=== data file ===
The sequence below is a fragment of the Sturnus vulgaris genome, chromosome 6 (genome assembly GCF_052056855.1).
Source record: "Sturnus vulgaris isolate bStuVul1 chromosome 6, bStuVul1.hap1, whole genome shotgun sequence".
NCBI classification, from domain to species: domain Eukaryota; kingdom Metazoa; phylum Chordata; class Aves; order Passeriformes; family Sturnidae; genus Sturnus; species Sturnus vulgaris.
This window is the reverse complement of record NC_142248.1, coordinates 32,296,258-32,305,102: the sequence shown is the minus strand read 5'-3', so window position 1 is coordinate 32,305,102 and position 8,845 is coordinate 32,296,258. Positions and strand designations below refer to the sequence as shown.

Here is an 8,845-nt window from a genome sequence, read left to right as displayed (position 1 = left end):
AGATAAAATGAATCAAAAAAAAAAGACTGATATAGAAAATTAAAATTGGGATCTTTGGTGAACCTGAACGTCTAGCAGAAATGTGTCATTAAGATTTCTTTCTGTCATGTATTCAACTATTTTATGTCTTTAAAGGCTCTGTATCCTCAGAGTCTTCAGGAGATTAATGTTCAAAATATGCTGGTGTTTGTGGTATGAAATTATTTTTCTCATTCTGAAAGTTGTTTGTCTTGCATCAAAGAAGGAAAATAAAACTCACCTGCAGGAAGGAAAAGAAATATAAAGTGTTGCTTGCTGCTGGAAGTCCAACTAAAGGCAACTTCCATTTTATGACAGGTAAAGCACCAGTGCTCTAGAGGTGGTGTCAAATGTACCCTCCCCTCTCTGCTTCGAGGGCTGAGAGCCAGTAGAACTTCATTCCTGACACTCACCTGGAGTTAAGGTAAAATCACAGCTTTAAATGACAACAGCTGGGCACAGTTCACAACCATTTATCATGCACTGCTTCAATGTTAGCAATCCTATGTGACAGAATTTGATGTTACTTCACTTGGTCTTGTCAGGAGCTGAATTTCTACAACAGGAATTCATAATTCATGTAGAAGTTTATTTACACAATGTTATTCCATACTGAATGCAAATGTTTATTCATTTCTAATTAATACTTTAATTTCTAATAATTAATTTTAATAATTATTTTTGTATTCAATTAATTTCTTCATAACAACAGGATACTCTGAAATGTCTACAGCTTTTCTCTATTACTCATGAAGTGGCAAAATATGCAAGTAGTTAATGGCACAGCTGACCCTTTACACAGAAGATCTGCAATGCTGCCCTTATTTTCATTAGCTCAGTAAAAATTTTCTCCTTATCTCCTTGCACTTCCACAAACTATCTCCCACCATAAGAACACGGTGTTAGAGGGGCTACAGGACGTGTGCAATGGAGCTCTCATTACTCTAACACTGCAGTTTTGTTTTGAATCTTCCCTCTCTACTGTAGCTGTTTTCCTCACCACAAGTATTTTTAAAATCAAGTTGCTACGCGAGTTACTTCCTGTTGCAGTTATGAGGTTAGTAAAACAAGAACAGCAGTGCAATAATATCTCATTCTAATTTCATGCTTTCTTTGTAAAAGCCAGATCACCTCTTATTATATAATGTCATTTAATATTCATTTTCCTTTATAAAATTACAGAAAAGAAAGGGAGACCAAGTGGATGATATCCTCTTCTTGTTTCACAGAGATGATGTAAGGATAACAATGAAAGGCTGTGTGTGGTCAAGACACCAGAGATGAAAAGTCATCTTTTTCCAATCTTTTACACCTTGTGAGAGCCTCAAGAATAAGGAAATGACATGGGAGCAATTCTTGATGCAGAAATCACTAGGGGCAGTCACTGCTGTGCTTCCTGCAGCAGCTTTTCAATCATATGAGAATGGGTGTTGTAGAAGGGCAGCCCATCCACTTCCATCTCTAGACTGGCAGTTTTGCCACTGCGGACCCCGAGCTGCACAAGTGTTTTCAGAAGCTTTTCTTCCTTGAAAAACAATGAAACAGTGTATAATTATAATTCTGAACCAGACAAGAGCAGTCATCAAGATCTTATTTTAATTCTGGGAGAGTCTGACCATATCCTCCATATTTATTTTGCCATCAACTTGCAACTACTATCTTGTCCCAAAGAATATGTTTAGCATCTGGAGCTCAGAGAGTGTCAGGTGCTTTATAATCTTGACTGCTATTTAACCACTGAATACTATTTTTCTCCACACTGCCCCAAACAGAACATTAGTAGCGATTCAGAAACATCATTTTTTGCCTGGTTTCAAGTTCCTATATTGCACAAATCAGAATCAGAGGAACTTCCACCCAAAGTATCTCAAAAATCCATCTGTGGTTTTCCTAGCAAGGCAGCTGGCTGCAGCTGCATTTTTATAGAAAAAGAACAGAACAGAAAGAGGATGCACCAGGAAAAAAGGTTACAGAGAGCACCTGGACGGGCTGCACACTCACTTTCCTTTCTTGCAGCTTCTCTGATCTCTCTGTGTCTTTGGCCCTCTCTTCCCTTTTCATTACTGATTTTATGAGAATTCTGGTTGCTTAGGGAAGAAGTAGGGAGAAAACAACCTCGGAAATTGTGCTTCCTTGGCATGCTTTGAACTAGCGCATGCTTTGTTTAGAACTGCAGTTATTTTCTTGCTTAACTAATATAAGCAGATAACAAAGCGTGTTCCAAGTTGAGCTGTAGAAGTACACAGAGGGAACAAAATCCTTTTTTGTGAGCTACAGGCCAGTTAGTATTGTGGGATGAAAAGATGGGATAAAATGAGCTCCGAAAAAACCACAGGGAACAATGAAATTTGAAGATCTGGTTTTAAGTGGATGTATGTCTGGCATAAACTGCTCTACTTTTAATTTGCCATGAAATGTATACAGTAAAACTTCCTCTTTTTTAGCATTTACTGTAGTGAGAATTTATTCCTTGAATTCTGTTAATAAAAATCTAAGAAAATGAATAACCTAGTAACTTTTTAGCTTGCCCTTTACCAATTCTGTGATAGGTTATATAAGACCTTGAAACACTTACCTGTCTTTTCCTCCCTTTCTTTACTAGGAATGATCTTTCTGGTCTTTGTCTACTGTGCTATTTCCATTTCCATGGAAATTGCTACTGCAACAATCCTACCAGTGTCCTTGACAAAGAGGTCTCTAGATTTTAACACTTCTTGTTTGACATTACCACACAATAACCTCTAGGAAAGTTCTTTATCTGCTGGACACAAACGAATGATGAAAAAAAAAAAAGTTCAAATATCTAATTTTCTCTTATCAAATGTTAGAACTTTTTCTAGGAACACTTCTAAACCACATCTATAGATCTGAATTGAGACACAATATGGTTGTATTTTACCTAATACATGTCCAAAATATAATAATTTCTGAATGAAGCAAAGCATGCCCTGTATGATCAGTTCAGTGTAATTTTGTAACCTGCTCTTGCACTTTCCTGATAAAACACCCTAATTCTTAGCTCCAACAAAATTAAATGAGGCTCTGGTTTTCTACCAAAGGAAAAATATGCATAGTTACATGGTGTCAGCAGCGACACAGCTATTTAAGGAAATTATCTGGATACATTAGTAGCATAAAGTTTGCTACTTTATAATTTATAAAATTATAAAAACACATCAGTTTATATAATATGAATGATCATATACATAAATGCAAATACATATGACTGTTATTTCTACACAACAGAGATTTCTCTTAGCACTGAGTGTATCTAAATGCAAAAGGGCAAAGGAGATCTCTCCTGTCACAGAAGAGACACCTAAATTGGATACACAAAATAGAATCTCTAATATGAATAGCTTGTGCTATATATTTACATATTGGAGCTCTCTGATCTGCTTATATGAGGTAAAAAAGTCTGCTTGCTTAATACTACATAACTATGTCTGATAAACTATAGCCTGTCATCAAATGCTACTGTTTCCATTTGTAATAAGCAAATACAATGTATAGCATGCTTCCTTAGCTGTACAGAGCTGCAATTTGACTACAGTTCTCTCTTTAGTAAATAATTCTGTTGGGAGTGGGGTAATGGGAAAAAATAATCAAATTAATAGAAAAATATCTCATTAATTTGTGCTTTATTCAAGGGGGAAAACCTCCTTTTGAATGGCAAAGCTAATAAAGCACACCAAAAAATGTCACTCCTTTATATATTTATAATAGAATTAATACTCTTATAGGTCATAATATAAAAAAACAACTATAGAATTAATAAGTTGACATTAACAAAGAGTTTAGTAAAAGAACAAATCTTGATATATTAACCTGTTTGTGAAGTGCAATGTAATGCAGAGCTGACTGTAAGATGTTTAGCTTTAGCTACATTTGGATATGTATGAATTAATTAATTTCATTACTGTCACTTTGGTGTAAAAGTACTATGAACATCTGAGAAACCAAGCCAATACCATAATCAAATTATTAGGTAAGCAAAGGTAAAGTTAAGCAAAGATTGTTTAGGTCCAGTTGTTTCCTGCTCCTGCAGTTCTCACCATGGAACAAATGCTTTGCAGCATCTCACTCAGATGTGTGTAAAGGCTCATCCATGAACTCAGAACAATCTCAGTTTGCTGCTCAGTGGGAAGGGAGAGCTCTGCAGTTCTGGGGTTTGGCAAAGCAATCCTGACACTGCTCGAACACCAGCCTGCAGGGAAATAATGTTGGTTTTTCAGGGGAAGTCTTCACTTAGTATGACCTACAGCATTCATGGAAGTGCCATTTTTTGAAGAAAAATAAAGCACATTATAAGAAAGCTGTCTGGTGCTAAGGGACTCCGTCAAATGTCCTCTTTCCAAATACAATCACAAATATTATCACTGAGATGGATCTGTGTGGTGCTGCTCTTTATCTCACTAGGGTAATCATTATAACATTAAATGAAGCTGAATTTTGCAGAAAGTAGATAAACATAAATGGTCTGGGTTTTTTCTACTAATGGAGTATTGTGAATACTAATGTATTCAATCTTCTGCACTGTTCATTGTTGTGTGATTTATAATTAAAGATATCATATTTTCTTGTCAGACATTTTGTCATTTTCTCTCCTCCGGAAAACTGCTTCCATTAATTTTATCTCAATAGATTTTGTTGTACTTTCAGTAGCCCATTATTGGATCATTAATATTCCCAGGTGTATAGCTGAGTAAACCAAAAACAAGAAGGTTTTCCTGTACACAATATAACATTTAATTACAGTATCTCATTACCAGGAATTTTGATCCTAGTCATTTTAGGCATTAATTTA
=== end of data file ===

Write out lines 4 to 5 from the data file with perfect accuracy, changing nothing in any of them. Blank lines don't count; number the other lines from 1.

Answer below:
This window is the reverse complement of record NC_142248.1, coordinates 32,296,258-32,305,102: the sequence shown is the minus strand read 5'-3', so window position 1 is coordinate 32,305,102 and position 8,845 is coordinate 32,296,258. Positions and strand designations below refer to the sequence as shown.

Here is an 8,845-nt window from a genome sequence, read left to right as displayed (position 1 = left end):